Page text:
Tru Vue strongly believes it is critical to support and sustain Continuous Improvement initiatives. The focus for the past two years was to implement and sustain 6S, Visual Management, Culture, 8 Step Process Solving, Leaders Standard Work, and Kaizen. Continuous Improvement is embedded in our culture and all of our employees understand why it is important to be part of the change.

The next steps in our Lean journey are built on the following Lean Enterprise Initiatives:

  • Sustaining the success that we have had with the development and implementation of the fundamental Lean methodologies that have already become part of our culture.
  • Zero Loss: Identifying waste throughout the business and selecting projects to improve each process.
  • Job Training: Focusing on the development of talent and insuring that efficient cross training occurs on a regular basis.
  • Lean Enterprise Leadership Support: Including our Executive Team members in Lean activities to help insure that process improvement initiatives are spread throughout the entire business.
  • Quality at the Source: Insuring that our methods and standards related to process and product quality continue to perform at optimal levels.
  • Preventive and Predictive Maintenance: Continued concentration on making sure that we are proactive and that equipment needs are prioritized and  taken care of based on data based information.

How would you describe peer-to-peer education and training to your colleague?
It gives me the opportunity to learn about Lean initiatives of other companies. It is a great way to learn and share current challenges, discuss alternatives to improve the process and also to share successes of projects. It provides an excellent opportunity to discuss challenges in your own company and to be able to have open conversations and great feedback. It is an excellent way to share best practices with others in manufacturing.

Adriana Knox is a Continuous Improvement Engineer at TruVue in Faribault, MN. She can be reached at aknox@Tru-Vue.com.

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Start Where You Are

Many of us have been there. We’ve toured offices and manufacturing lines at companies that are good at Lean. There’s no clutter.

Work and information flows smoothly from one process to another. Waste of any kind is minimal and dealt with effectively. We walk away energized by thinking what it would take to make our own environment look and function like that.

So we go back to our company with a vision in mind. We present this vision to management, form a team and get started on the hard work of transformation:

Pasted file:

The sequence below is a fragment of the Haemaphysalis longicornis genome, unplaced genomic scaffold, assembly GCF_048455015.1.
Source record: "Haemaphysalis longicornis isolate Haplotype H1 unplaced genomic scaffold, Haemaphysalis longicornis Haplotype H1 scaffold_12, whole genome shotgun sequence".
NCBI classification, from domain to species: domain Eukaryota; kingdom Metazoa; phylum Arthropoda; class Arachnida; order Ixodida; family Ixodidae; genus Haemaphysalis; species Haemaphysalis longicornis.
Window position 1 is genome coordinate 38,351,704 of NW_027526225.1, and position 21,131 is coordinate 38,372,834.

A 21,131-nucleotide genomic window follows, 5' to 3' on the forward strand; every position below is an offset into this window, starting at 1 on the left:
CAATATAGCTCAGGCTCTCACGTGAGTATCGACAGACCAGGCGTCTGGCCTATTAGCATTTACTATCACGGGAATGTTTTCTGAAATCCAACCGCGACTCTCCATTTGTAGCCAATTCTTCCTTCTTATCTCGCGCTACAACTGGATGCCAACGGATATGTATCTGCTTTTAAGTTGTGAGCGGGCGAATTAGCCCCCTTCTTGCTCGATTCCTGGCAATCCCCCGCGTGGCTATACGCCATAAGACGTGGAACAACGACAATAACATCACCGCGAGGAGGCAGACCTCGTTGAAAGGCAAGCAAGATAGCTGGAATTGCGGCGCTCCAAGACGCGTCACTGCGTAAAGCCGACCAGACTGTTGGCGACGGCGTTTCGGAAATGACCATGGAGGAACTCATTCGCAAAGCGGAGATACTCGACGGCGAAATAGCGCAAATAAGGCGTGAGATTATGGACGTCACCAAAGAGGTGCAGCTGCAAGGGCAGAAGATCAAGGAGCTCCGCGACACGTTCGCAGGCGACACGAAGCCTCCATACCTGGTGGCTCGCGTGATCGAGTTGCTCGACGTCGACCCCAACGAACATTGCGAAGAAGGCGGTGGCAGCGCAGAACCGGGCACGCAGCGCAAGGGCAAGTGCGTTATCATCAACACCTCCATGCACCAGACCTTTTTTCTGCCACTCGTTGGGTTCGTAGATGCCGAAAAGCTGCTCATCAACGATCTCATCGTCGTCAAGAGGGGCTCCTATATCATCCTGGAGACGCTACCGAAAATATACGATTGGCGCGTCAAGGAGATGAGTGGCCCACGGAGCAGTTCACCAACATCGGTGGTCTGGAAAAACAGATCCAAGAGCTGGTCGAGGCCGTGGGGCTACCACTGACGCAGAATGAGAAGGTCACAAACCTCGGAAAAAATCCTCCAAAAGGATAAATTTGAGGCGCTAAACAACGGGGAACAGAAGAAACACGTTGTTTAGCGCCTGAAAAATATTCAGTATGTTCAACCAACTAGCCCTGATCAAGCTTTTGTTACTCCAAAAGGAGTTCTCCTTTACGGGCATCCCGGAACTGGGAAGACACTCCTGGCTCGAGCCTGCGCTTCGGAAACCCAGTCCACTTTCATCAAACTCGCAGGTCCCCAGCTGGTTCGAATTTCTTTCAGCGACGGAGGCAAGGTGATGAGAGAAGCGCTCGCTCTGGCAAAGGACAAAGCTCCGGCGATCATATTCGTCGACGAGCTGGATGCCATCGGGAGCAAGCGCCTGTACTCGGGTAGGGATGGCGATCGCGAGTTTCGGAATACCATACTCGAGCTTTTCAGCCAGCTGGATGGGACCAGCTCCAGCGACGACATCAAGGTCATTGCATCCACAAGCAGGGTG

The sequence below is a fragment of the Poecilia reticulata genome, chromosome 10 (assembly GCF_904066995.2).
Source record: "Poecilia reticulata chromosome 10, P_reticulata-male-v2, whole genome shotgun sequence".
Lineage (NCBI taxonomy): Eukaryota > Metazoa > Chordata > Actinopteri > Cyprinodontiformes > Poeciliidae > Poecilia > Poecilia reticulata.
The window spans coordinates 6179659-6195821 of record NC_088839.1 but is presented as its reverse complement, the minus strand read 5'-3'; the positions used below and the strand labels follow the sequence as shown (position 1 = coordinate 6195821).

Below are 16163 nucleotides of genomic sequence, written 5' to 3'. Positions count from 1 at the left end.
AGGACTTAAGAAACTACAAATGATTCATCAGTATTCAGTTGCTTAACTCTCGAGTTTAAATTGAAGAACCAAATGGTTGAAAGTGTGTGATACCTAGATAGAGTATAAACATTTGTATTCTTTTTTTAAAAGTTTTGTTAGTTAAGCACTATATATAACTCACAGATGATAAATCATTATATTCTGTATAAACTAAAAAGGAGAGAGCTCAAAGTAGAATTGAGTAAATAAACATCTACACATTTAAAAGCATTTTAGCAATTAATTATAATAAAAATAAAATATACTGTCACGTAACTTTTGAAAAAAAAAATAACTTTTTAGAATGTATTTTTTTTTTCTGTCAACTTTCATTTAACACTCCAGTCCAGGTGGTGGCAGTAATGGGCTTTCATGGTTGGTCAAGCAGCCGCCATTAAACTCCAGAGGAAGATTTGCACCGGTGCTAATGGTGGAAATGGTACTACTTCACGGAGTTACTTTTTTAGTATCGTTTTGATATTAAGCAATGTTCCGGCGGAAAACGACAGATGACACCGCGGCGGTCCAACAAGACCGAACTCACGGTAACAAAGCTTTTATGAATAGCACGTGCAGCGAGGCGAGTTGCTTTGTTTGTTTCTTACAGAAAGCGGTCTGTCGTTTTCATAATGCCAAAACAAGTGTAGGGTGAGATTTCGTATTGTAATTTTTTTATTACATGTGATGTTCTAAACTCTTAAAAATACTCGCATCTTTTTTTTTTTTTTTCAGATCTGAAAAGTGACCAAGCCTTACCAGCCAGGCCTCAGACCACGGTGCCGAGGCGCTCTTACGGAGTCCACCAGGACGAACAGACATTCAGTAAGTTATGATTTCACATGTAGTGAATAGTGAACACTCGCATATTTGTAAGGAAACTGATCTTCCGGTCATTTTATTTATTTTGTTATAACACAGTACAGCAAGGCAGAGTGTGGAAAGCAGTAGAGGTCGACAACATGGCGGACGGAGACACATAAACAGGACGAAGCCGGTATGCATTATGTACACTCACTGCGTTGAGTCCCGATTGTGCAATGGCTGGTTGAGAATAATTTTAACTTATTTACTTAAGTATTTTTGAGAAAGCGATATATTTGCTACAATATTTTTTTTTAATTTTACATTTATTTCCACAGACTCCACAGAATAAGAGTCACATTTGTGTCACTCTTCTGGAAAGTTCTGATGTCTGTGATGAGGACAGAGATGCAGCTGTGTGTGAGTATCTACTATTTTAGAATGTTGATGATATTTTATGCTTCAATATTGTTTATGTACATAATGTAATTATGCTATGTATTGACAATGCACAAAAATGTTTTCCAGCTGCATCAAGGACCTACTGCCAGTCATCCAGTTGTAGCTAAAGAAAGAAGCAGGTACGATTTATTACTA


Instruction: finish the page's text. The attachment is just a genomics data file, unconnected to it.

• We do our Process Maps.
  • We do our Current State Value Stream Maps.
  • We review our floor plan, our layouts, our takt time and resources.
  • We create our Future State Value Stream Maps.

The potential! We organize a Kaizen Event designed to change into the linear, uncluttered and efficient Lean Masterpiece that fulfills our potential. We plan for two days. It takes a week. We discover that we need all sorts of new furniture, fixturing and utilities, and our first effort may grind to a somewhat fruitless halt. Maybe Lean just won’t work here. “Our process is too ________.” (Complex/low volume/low tech…fill in the blank.)

Does any of this sound familiar?

This excerpt is from the Manufacturers Alliance's educational blog. This member benefit follows suit with our mission by focusing on sharing the best practices and lessons learned from experienced manufacturing peers to help members continuously improve. Read more of this excerpt Here.

 

Susan Weum is a certified Six-Sigma Black Belt, formerly with Smiths Medical. She can be reached at SMWlindy@hotmail.com.

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Engaging Your Workforce in Daily Improvements

On December 7, 1941, the Japanese bombed the United States Navy at Pearl Harbor. Yet, the next day when war was declared with Japan, we were not prepared.

We needed men at the front lines as soon as possible and we needed those same men in the factories making ship, planes, tanks, and armament. The solution was to bring women into the workforce. The Training Within Industry (TWI) program successfully trained Rosie the Riveter and millions of women like her to do the factory jobs historically filled by men. TWI greatly helped the U.S. win World War II!

Today, a limited labor pool makes training one of the biggest challenges companies face. Yet, many choose to ignore this challenge, or complain that the school system is to blame, or that kids these days are not capable or interested in learning a trade. In fact, today’s training challenge is much like Rosie the Riveter. Smart companies are using TWI as a competitive advantage.